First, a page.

At the Casa Commodore, Gillian is sweetly giving the old man milk to drink, so he can start rebuilding his stomach lining. Isn't it just the cutest thing? Jimmy, because he's in a mood, bitches about the "happy family" thing they've got going. Gillian fixes him with a look and says, "You don't have to be so fretful all the time." That is the sweetest way to say "Stop being such a bitch" I have ever heard. She then exits, leaving the Commodore room to maneuver with his son. Jimmy gives the old man the (ill-advised) bourbon he's been clamoring for, then the 'Dore starts grousing about Nucky letting Louanne go, which transitions to grousing about Nucky being the reason he went to jail -- for election-rigging, it turns out. Apparently, Woodrow Wilson (the then-governor) struck a deal that would send only one of the Commodore and Nucky to jail. The plan was for the 'Dore to take the fall, have Nucky run things, and then "square things up" when he got out. But we all know how things turned out. Of course, there's no doubt that the Commodore raised Nucky in his own image. Jimmy talks about being afraid to come to the mansion when he was a kid, and Nucky telling him it was his duty, to be there for his mom. "Manipulative son of a bitch!" Commodore hacks. Again, it's kind of hilarious to watch these two twist their petty grudges into proof of operatic machinations on Nucky's part. They'd fit in well with Eli. Which is probably for the best, because when the Commodore finally pitches Jimmy on the idea of wresting control of AC back from Nucky -- playing on Jimmy's resentment that he's got to be the murdering muscle behind Nucky's fancy suits and decorum -- it's Eli who he brings out as their silent partner. Jimmy and Eli have never gotten along, it's true; but it looks like common enemies are making some strange bedfellows.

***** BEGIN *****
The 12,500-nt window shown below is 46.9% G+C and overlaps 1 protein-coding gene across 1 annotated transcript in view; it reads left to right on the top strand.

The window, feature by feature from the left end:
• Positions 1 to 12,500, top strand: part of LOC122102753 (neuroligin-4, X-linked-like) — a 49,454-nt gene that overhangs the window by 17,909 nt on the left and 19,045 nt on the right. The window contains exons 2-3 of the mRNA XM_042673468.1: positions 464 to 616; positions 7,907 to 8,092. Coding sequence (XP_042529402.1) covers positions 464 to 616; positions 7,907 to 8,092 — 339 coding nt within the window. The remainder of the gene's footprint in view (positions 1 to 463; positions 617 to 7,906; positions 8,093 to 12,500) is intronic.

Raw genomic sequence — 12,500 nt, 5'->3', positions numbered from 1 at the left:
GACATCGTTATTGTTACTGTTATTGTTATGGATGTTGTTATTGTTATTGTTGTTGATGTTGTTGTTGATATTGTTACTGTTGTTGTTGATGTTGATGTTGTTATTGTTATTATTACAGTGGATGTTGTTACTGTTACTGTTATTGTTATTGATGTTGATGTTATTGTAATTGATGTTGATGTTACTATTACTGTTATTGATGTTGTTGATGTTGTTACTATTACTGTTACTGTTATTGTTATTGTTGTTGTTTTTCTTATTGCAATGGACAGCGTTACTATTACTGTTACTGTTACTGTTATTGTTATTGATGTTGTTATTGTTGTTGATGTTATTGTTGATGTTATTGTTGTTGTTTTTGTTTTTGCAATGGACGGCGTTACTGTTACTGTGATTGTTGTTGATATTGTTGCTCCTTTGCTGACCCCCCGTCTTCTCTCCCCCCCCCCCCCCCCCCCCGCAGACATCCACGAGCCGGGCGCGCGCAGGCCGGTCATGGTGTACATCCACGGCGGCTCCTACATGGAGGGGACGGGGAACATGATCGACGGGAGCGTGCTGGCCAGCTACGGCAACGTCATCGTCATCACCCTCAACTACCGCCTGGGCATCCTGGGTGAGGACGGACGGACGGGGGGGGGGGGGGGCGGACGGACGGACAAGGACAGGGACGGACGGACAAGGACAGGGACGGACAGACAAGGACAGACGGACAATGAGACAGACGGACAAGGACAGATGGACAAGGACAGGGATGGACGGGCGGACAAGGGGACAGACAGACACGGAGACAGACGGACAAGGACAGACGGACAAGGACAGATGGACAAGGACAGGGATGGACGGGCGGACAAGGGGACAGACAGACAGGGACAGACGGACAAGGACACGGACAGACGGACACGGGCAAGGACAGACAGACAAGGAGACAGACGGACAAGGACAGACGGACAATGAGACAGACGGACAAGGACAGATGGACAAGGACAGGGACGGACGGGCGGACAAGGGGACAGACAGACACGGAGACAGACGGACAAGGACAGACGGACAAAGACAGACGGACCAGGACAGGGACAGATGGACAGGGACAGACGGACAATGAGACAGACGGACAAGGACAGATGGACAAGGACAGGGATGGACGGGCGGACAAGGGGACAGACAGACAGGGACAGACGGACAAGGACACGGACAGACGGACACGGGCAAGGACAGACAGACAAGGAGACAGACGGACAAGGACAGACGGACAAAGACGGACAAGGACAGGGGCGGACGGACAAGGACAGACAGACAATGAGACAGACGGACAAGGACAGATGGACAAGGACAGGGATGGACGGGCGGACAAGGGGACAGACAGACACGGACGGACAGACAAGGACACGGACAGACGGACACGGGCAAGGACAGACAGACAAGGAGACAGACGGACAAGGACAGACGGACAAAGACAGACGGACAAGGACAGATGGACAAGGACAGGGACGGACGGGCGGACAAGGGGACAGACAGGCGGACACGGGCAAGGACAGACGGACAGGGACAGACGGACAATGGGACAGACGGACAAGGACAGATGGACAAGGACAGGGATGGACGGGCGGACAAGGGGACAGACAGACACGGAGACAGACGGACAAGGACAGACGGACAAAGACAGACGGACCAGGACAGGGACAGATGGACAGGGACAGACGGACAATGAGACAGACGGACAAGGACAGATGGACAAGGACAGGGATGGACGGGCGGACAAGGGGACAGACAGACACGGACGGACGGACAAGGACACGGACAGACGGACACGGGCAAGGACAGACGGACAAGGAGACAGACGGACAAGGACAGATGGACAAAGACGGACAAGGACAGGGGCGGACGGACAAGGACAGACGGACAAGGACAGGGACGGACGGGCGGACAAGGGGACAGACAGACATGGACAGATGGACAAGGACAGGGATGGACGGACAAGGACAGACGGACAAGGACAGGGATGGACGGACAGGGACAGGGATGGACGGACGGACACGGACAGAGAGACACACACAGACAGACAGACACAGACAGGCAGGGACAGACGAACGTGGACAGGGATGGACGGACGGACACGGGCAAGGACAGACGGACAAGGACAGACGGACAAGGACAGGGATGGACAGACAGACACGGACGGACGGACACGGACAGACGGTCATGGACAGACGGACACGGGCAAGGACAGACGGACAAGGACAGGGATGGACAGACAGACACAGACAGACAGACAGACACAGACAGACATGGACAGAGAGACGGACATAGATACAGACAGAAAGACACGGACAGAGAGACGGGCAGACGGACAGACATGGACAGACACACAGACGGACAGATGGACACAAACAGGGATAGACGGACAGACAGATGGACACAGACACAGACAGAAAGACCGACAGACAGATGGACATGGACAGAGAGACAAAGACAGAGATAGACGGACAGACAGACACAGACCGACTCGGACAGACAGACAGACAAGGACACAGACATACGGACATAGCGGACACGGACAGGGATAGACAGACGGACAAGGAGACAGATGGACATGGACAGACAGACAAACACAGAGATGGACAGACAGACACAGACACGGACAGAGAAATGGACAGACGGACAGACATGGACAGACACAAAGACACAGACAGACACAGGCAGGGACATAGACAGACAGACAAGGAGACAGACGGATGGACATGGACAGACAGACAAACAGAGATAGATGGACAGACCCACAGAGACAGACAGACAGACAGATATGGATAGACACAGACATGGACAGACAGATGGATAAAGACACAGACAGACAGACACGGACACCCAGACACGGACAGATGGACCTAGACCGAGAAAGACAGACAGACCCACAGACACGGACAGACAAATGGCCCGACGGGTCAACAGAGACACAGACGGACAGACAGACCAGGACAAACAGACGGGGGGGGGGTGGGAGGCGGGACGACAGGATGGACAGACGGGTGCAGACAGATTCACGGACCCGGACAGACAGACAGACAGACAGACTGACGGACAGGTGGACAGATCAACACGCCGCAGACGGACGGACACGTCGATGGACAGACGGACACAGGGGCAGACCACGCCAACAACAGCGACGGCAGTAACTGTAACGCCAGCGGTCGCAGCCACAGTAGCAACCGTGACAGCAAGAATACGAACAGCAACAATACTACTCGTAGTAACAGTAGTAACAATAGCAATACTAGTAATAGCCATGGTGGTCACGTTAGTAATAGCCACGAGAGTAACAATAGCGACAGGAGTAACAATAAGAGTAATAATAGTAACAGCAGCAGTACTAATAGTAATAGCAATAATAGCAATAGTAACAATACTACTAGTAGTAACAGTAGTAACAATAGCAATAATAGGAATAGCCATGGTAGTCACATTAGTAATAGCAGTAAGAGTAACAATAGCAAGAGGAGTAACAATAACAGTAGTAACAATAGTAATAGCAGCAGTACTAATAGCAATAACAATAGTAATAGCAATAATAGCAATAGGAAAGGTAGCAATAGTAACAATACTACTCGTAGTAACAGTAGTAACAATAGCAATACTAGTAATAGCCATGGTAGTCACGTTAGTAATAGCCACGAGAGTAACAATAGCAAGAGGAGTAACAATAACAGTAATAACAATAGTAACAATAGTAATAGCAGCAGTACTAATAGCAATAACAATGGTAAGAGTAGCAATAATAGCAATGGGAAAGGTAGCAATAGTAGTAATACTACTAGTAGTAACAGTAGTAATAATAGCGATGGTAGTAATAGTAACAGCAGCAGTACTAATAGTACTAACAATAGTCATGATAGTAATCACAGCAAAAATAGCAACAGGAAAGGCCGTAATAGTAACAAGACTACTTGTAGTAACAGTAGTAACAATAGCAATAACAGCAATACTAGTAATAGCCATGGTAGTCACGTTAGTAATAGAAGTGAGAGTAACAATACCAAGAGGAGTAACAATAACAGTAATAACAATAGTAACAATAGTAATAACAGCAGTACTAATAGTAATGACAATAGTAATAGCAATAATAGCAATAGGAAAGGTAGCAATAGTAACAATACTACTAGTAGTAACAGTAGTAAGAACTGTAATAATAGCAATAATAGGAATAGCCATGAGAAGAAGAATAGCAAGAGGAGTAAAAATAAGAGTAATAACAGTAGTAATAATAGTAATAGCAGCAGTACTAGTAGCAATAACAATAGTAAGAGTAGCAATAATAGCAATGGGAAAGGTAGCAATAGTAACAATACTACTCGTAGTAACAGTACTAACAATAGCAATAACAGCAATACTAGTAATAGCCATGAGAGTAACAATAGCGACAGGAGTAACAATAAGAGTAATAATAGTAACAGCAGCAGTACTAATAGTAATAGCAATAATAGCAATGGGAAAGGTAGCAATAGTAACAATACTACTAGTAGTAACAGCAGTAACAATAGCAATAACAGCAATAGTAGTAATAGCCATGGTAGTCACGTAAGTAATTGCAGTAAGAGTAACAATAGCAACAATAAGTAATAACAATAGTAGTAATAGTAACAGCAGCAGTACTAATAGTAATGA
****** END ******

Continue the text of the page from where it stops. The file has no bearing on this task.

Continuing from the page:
At Babbette's, Eddie Cantor presides over a raucous election-night celebration. Nucky sees that Anabelle has latched herself onto a new man: George Baxter, he of the Scary Roadside Handjob. Seems Anabelle hasn't upped her standards in the looks department since Sweaty O'Ponzi-scheme. Giving us a break from all that desperate awfulness is Margaret, who walks into the party wearing a gorgeous gold flapper dress and immediately catches Nucky's eye. He's pleased to see her, obviously, and she congratulates him on Bader's win. Even asks for a glass of champagne -- "Good news just isn't the same without it." Nucky obliges, through raised eyebrows, and asks about the children. "They miss their Uncle Nucky," she says, kindness radiating from her face. She can be a right bitch when it's called for, but I can understand how Nucky is so drawn to her when she's like this. In the middle of Atlantic City, she must seem like an oasis. Nucky is obviously moved that the children miss him.